Global energy experts released bleak results on Monday, saying that not only are Earth's carbon dioxide emissions warming more and more, but the world's growing energy thirst has led to higher emissions than ever before in coal-fired power plants.
Global energy demand rose 2.3 percent last year, marking the fastest increase in a decade, according to the International Energy Agency's report. To meet this demand, which was largely fueled by a booming economy, countries turned to a variety of sources, including renewable energy.
But nothing has filled the gap like fossil fuels, which according to the report cover nearly 70 percent of the skyrocketing electricity needs An agency that analyzes energy trends on behalf of 30 member countries, including the United States.
In particular, a fleet of relatively young coal-fired power plants in Asia whose decades have not yet been completed led to a new record "For emissions from coal-fired power plants – over 10 billion tons of carbon dioxide" for the first time, "the agency said average investments only 12 years old and decades younger than their average economic life of around 40 years. ", Stated the agency.
As a result, greenhouse gas emissions from energy use – by far the largest source – increased in 2018, reaching a record high of 33.1 billion tonnes. Emissions showed 1.7 p Global emissions growth in 2018 was "the total output of international aviation," the agency said.
Montag's report underscores the disturbing truth about the world's global efforts to combat climate change: While renewables are expanding rapidly, many countries – including the United States and China – are still using fossil fuels to meet ever-increasing energy needs cover up.
"Very worrisome," said Michael Mehling, deputy director of the Center for Energy and Environmental Policy at the Massachusetts Institute of Technology, describing Monday's findings.
"All this reflects the fact that climate policy around the world is still inadequate despite some limited progress." he said in an e-mail. "They are not even robust enough to offset the increased emissions of economic expansion, especially in developing countries, not to mention decarbonisation to a level that meets the temperature stabilization targets set out in the Paris Agreement . "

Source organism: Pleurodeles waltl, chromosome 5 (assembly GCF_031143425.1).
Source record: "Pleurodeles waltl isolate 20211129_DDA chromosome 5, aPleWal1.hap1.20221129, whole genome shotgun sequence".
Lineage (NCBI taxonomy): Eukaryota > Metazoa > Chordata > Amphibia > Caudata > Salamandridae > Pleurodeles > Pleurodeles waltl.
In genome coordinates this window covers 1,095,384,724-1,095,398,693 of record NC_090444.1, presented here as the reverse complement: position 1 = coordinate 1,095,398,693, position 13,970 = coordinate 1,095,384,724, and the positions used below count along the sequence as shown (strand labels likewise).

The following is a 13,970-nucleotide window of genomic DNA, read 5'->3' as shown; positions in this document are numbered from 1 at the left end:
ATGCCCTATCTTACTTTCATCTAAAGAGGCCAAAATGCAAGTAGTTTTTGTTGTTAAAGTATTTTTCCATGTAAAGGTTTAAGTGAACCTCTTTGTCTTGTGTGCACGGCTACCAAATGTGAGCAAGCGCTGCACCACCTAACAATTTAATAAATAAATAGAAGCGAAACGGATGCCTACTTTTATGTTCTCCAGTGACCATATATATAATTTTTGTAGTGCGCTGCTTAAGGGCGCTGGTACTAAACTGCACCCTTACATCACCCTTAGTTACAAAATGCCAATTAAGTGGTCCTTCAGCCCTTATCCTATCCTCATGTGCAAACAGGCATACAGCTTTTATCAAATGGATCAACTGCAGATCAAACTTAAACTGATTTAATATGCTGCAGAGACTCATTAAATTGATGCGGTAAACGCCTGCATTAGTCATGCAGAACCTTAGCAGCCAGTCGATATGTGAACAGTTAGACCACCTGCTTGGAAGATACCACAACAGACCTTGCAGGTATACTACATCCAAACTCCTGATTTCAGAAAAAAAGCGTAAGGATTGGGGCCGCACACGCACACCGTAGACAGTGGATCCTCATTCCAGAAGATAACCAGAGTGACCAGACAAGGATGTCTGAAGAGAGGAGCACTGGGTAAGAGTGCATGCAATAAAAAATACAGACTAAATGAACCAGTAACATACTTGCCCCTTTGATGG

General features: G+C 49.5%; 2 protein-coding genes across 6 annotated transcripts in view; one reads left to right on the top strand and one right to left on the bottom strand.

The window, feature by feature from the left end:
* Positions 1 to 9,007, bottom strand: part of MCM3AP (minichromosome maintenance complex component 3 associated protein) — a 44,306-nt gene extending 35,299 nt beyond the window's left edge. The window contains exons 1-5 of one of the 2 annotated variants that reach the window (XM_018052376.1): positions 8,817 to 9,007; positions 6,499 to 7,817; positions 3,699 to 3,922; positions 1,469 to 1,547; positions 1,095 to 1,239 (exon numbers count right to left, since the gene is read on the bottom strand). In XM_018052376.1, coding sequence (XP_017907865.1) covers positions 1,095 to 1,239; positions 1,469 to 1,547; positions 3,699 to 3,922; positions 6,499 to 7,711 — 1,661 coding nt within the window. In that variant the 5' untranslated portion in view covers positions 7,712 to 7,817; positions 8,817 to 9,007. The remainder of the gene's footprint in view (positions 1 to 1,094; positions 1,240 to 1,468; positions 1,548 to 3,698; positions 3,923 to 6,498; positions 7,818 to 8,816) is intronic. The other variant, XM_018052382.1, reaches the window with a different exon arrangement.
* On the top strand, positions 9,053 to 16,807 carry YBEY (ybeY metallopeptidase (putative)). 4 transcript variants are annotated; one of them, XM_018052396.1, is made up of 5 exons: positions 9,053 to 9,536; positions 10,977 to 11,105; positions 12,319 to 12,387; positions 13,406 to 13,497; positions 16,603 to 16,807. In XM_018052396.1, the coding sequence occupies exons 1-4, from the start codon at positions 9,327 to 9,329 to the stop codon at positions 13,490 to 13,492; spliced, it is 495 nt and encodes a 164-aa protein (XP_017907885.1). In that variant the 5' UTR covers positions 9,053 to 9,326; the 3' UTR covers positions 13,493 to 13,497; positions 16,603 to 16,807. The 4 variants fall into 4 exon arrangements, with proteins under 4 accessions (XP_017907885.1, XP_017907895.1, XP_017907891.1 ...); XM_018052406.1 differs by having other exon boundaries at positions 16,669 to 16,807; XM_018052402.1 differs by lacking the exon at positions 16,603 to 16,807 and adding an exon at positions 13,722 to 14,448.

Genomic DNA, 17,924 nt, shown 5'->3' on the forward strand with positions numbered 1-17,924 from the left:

Mehling questioned whether the Paris Agreement on Climate Change – the global agreement of 2015, in which countries have committed to reducing their CO2 emissions – is forcing states to force states to honor their promises and Strengthen climate protection measures over time.
the ongoing barriers that have prevented major advances in the past, "said Mehling.
Overcoming these barriers is complicated, according to the agency's report.
China, for example, provided some new energy last year However, it relied much more on natural gas, coal and oil, and in India about half of the new demand was covered by coal-fired power plants in a similar way.
In the United States, however, coal declines – but the largest The increase in energy demand in this country was nevertheless fueled by the burning of natural gas rather than renewable energy: natural gas emits less carbon dioxide than coal when burned, but it is still a fossil fuel and still causes significant emissions.
Admittedly, the new report contains some good news: renewal renewable energies and natural gas have grown Coal has a smaller share of energy paste overall.
The fact that it is still growing strongly contradicts what scientists have said about the measures necessary to contain global warming. In an important report from last year, the United Nations Intergovernmental Panel on Climate Change noted that by 2030, global emissions would have to be nearly halved to keep the planet's warming at 1.5 degrees Celsius (or 2.7 degrees Fahrenheit) , 19659020] That would require extremely rapid annual emissions reductions – instead, the world is still marking new record highs.
And when it comes to the use of coal, the same report found that temperatures would have to be limited to 1.5 ° C and in a little more than 10 years they would even decrease by 78%. Here, too, coal emissions continue to rise.
Rob Jackson, a professor of earth systems science at Stanford University, said the significant growth in wind and solar energy described in the Monday report was overshadowed by the fossil fuel's continuing dependence on the world.  "The growth of fossils is still greater than the growth of all renewable energy," Jackson said, adding that few countries are living up to the promises they made under the Paris Climate Agreement. "What's also daunting is that emissions are rising in the US and Europe. Someone has to reduce their emissions significantly so that we can hope to fulfill the Paris commitments. "
The new results are lowering hopes of a flattening of global emissions and are starting to decline. From 2014 to 2016 they declined slightly, especially coal emissions. However, with renewed growth in 2017 and record highs in 2018, emissions reversal is not yet in sight.
As a result, optimism from the beginning of this decade has largely faded. International efforts to combat climate change have struggled to maintain momentum, and the US government has reversed its priorities.
"We're in big trouble," Jackson said about Monday's results. "The consequences for the climate are catastrophic. I do not use such a word very often. But we are prepared for a disaster, and nobody seems to be slowing things down.